2 As a result unlike turkeys geese remain one of the few meat birds in the US

2 as a result unlike turkeys geese remain one of the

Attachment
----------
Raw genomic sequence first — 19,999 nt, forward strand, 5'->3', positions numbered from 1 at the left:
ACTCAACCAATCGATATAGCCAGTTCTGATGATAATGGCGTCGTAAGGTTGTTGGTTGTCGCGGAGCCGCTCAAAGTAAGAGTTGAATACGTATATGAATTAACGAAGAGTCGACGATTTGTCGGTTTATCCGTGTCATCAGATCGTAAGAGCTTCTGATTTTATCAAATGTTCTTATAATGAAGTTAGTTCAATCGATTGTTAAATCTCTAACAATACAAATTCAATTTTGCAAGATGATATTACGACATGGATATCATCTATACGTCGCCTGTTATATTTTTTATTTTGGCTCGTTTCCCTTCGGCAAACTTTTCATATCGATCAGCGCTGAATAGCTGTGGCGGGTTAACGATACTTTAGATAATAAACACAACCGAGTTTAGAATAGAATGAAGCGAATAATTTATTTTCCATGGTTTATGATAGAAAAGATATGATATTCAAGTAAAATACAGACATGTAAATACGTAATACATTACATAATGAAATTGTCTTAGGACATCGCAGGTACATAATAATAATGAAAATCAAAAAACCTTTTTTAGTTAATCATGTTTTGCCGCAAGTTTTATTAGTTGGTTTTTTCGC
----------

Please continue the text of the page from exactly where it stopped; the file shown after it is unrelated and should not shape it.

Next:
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number of domestic geese declined over time. 2 As a result, unlike turkeys, geese remain one of the few meat- birds in the U.S. that are not mass-produced on factory farms (except those raised to produce foie gras ) and several wild goose breeds in the U.S. are endangered. Turkeys, by contrast, are produced commercially in prodigious numbers and their wild cousins have recovered from a drastic decline to inhabit all states except Alaska. With reference to the social importance of Thanksgiving, as Siskin (1992:167) observes, through such traditions "nations are imagined." Further, this symboling is entrenched in a nationalist religious ideology: The belief that God has especially favored this land is deeply embedded in Thanksgiving. We act it out within the Thanksgiving meal as we give thanks to the Lord for all his blessings. The blessings are manifested in the food itself: its quantity, its voluminousness. We eat until we can eat no more (Santino 1994). The advertising industry promotes images of turkeys, pumpkins, and cornucopias associated with Thanksgiving by linking them in their sales pitches to emotionally charged notions of bounty, prosperity, and abundance. By the late 19th century, civic, religious, and folk liturgies were intertwined with commercial holiday rituals that centered on social consumption (Pope 1997). The centrality of turkey to the Thanksgiving event is expressed in direct popular reference to the holiday as "turkey day." At a deeper level, beneath the subtle and more overt expressions of reaffirmed cultural and social unity associated with the invented tradition of Thanksgiving, the stuffed turkey might be read as representing "Native Americans, sacrificed and consumed in order to bring civilization to the New World" (Siskin 1992:168). In other words, rooted in American turkey symbolism is a set of ideas about the ethnic Other that provides a cultural context for the unquestioned shipping of fatty and unhealthy turkey tails for consumption by distant Others in developing nations. In 1989, a new cultural wrinkle was added to the tale of the turkey in American society: the formal presentation of a live Thanksgiving bird to the President of the United States, usually by the National Turkey Federation and the Poultry and Egg National Board, and the presidential pardoning of the bird to live out its days on display at the Mount Vernon estate of George Washington. 3 Adding to the entwinement of cultural symbols, from 2005 to 2009, before retiring these birds were flown to Disneyworld to serve on a decorative float, along with a waving Mickey Mouse in colonial dress, as the grand marshal of the Disneyworld Thanksgiving Day Parade. Birds that play this nationally televised role are not selected randomly from farm stock; rather they are hand-picked at birth and trained to remain calm in the presence of many people, loud noises, and flash photography. Because focused breeding for desired characteristics and growth hormones have led to a significant physical restructuring of turkeys (e.g., anatomical manipulation has left them unable
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